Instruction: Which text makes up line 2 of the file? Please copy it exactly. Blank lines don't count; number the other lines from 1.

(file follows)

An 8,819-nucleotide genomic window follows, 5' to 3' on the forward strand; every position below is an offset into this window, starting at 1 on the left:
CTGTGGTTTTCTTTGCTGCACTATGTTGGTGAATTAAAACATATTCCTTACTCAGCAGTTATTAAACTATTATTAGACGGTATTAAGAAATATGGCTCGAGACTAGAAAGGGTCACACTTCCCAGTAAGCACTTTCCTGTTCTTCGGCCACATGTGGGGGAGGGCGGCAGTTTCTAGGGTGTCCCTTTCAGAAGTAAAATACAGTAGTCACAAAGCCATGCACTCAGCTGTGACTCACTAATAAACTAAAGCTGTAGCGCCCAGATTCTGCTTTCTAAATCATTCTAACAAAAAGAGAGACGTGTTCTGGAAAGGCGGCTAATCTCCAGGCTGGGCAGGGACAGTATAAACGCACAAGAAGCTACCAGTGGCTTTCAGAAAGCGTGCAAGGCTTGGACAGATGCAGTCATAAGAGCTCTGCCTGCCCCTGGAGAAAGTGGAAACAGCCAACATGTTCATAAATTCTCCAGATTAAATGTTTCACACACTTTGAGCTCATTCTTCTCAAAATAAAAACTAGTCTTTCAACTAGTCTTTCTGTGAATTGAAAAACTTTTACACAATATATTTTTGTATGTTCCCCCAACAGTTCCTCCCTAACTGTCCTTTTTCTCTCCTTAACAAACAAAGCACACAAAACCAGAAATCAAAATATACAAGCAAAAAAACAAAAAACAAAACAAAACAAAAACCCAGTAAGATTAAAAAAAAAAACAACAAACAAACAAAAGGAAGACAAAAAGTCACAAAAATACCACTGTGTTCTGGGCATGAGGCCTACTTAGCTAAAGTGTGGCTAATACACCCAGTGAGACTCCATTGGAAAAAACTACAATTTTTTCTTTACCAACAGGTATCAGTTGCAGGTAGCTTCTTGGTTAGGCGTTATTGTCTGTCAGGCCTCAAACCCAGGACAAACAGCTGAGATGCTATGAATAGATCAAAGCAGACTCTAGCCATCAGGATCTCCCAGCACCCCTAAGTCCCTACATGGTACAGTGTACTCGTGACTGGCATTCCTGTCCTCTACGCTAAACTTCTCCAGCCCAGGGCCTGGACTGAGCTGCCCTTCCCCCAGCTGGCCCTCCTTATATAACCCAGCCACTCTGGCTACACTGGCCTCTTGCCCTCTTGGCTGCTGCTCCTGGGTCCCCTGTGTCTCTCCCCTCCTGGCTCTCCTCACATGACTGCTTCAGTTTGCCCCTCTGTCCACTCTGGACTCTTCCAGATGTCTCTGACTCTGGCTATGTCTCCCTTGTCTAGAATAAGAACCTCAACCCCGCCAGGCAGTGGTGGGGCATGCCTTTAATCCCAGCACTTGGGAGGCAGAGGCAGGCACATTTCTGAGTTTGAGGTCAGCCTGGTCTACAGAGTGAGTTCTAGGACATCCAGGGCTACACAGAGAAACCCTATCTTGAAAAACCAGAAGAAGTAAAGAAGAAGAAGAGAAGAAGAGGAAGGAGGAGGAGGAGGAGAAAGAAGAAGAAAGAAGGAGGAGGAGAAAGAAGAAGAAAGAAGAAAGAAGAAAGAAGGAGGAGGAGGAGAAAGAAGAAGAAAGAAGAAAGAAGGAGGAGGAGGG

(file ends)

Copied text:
CTGTGGTTTTCTTTGCTGCACTATGTTGGTGAATTAAAACATATTCCTTACTCAGCAGTTATTAAACTATTATTAGACGGTATTAAGAAATATGGCTCGAGACTAGAAAGGGTCACACTTCCCAGTAAGCACTTTCCTGTTCTTCGGCCACATGTGGGGGAGGGCGGCAGTTTCTAGGGTGTCCCTTTCAGAAGTAAAATACAGTAGTCACAAAGCCATGCACTCAGCTGTGACTCACTAATAAACTAAAGCTGTAGCGCCCAGATTCTGCTTTCTAAATCATTCTAACAAAAAGAGAGACGTGTTCTGGAAAGGCGGCTAATCTCCAGGCTGGGCAGGGACAGTATAAACGCACAAGAAGCTACCAGTGGCTTTCAGAAAGCGTGCAAGGCTTGGACAGATGCAGTCATAAGAGCTCTGCCTGCCCCTGGAGAAAGTGGAAACAGCCAACATGTTCATAAATTCTCCAGATTAAATGTTTCACACACTTTGAGCTCATTCTTCTCAAAATAAAAACTAGTCTTTCAACTAGTCTTTCTGTGAATTGAAAAACTTTTACACAATATATTTTTGTATGTTCCCCCAACAGTTCCTCCCTAACTGTCCTTTTTCTCTCCTTAACAAACAAAGCACACAAAACCAGAAATCAAAATATACAAGCAAAAAAACAAAAAACAAAACAAAACAAAAACCCAGTAAGATTAAAAAAAAAAACAACAAACAAACAAAAGGAAGACAAAAAGTCACAAAAATACCACTGTGTTCTGGGCATGAGGCCTACTTAGCTAAAGTGTGGCTAATACACCCAGTGAGACTCCATTGGAAAAAACTACAATTTTTTCTTTACCAACAGGTATCAGTTGCAGGTAGCTTCTTGGTTAGGCGTTATTGTCTGTCAGGCCTCAAACCCAGGACAAACAGCTGAGATGCTATGAATAGATCAAAGCAGACTCTAGCCATCAGGATCTCCCAGCACCCCTAAGTCCCTACATGGTACAGTGTACTCGTGACTGGCATTCCTGTCCTCTACGCTAAACTTCTCCAGCCCAGGGCCTGGACTGAGCTGCCCTTCCCCCAGCTGGCCCTCCTTATATAACCCAGCCACTCTGGCTACACTGGCCTCTTGCCCTCTTGGCTGCTGCTCCTGGGTCCCCTGTGTCTCTCCCCTCCTGGCTCTCCTCACATGACTGCTTCAGTTTGCCCCTCTGTCCACTCTGGACTCTTCCAGATGTCTCTGACTCTGGCTATGTCTCCCTTGTCTAGAATAAGAACCTCAACCCCGCCAGGCAGTGGTGGGGCATGCCTTTAATCCCAGCACTTGGGAGGCAGAGGCAGGCACATTTCTGAGTTTGAGGTCAGCCTGGTCTACAGAGTGAGTTCTAGGACATCCAGGGCTACACAGAGAAACCCTATCTTGAAAAACCAGAAGAAGTAAAGAAGAAGAAGAGAAGAAGAGGAAGGAGGAGGAGGAGGAGAAAGAAGAAGAAAGAAGGAGGAGGAGAAAGAAGAAGAAAGAAGAAAGAAGAAAGAAGGAGGAGGAGGAGAAAGAAGAAGAAAGAAGAAAGAAGGAGGAGGAGGG